FOURNET, C. J., concurs in the decree.
PONDER, J., concurs.
McCALEB, J., concurs with written reasons.
LE BLANC, J., recused.
McCALEB, Justice (concurring).
I am in accord with the conclusion that plaintiff has suffered a permanent partial disability and that, therefore, compensation was payable under paragraph (c), subsection 1, section 8 of Act 20 of 1914, as amended, Act No. 242 of 1928, p. 357, since plaintiff was earning a lesser wage than that received previous to the accident. However, I do not coincide in the suggestion that, if the cleaning and pressing business (in which plaintiff is engaged) is not manual labor, compensation payments should have been computed at 20% of 65% of his average weekly earnings, as held in Washington v. Holmes & Barnes, La.App., 4 So.2d 51,
It is my view that paragraph (c) of subsection 1, Section 8 of the Employer's Liability Act is not appropriate in cases where the injured employee is not either earning smaller wages as a result of his disability or where there is no showing as to the amount he is able to earn. The paragraph provides that, for partial disability to do work of any reasonable character, compensation will be paid for a period not exceeding 300 weeks at the rate of "sixty-five percentum of the difference between wages at the time of injury and wages which the injured employee is able to earn thereafter * * *". (Italics mine).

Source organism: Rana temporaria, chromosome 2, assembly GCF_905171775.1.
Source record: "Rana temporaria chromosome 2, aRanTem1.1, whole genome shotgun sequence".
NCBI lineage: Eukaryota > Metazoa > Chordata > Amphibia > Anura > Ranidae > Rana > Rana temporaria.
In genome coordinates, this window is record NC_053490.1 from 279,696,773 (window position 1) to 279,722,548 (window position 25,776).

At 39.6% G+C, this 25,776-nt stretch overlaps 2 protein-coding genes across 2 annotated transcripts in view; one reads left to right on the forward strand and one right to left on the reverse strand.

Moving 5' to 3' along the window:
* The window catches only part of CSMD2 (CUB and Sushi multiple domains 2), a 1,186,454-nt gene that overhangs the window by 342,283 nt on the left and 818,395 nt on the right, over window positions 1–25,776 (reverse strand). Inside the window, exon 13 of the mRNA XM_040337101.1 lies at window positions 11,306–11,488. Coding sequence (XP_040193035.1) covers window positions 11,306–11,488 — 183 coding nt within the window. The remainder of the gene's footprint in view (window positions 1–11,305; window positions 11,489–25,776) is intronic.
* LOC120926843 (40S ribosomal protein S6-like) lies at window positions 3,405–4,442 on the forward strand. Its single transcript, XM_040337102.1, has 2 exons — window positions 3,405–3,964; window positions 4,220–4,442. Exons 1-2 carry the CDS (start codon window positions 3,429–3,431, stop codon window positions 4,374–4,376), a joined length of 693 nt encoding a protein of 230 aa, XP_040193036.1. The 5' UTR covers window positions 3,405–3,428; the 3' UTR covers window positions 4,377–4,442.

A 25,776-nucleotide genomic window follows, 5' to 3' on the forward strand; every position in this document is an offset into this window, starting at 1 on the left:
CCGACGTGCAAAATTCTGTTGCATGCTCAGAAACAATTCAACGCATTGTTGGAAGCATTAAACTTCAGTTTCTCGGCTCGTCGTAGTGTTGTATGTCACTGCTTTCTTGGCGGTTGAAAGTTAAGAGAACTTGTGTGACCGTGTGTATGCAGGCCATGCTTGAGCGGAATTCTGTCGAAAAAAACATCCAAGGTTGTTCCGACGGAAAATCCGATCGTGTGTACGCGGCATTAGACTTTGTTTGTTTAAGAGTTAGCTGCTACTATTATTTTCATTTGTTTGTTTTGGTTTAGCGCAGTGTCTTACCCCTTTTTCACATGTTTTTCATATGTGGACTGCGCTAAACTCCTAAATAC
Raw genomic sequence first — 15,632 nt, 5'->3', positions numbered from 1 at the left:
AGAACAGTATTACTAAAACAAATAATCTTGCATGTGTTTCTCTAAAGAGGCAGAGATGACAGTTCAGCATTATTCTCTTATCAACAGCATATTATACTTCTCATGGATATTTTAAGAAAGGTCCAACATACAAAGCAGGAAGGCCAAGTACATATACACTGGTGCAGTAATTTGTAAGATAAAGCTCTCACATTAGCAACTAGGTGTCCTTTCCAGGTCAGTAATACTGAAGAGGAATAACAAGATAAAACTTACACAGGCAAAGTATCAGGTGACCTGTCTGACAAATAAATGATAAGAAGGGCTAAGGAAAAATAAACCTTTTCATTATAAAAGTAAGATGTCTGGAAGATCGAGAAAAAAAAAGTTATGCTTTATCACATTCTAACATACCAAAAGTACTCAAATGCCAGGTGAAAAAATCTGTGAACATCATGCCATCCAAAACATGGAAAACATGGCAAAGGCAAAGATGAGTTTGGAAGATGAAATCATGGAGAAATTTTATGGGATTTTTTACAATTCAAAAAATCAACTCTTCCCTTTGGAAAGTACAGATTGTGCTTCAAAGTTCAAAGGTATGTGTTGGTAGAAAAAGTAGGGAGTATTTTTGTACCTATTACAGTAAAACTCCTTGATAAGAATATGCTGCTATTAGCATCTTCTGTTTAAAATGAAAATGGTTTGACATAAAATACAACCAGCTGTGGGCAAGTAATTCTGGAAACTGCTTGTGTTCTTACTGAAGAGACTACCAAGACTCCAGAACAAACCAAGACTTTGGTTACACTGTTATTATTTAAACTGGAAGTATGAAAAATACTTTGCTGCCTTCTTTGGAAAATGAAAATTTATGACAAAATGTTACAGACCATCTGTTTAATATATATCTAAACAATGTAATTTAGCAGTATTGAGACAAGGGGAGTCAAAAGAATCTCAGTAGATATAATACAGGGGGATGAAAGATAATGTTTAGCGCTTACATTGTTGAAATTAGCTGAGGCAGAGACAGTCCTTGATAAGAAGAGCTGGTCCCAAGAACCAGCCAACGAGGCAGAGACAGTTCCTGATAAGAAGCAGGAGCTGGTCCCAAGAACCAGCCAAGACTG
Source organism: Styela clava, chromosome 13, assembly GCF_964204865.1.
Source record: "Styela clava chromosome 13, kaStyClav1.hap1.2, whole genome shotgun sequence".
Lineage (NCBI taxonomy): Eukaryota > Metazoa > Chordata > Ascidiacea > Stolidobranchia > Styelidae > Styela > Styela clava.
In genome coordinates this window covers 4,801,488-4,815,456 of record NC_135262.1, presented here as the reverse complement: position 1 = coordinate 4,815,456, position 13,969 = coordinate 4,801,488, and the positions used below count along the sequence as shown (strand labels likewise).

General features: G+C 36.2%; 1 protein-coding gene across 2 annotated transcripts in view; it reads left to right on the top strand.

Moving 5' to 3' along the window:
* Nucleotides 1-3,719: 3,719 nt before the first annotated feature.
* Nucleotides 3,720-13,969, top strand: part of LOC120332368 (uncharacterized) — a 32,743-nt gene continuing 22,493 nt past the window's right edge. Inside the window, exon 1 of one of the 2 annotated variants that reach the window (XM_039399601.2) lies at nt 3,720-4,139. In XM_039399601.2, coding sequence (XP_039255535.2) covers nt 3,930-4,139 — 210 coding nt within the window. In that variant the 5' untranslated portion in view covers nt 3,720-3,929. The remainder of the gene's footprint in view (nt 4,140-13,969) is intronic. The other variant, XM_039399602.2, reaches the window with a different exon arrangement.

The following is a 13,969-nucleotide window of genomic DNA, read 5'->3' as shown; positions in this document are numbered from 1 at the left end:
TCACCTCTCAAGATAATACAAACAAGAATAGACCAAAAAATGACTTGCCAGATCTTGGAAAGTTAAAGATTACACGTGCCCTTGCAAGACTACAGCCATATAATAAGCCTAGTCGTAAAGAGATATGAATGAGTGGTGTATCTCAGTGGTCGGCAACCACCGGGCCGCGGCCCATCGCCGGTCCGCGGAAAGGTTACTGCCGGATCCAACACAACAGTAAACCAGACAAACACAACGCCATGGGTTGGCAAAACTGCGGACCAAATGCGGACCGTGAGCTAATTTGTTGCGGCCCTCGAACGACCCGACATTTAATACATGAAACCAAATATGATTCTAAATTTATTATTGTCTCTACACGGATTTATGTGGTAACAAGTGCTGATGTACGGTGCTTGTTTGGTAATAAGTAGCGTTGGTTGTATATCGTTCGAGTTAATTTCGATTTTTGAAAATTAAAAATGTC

In Washington v. Holmes & Barnes, supra, the plaintiff suffered a 20% loss of the use of his arm and the Court of Appeal awarded him compensation under the above quoted partial disability provision on the theory that he was able to earn 20% less than he was earning before the accident. Accordingly, the compensation was computed by taking 20% of 65% of the wages earned at the time of the injury.
Aside from the fact that the Washington decision contravenes the prior holding of this court in Sweeney v. Black River Lumber Co., 150 La. 1061, 91 So. 511, the error of the ruling is quite apparent. The paragraph does not provide that compensation is to be based on a percentage of disability. On the contrary, payments are gauged upon the difference in wages earned before and those which the employee is able to earn after the accident. The Court of Appeal in the Washington Case, and the majority in this case, seem to attach much importance to the fact that the applied provision does not specifically refer to the wages the injured employee is earning but to those which he "is able to earn". But this simply means wages which the injured employee could earn if he could get, or would accept, employment or the wages he is actually earning in his disabled condition. The language of the provision cannot be transposed to cover disability percentages in lieu of wages—for an employee may suffer a 20% disability which has the effect of reducing his earning power 75%, or vice versa.
I respectfully concur in the decree.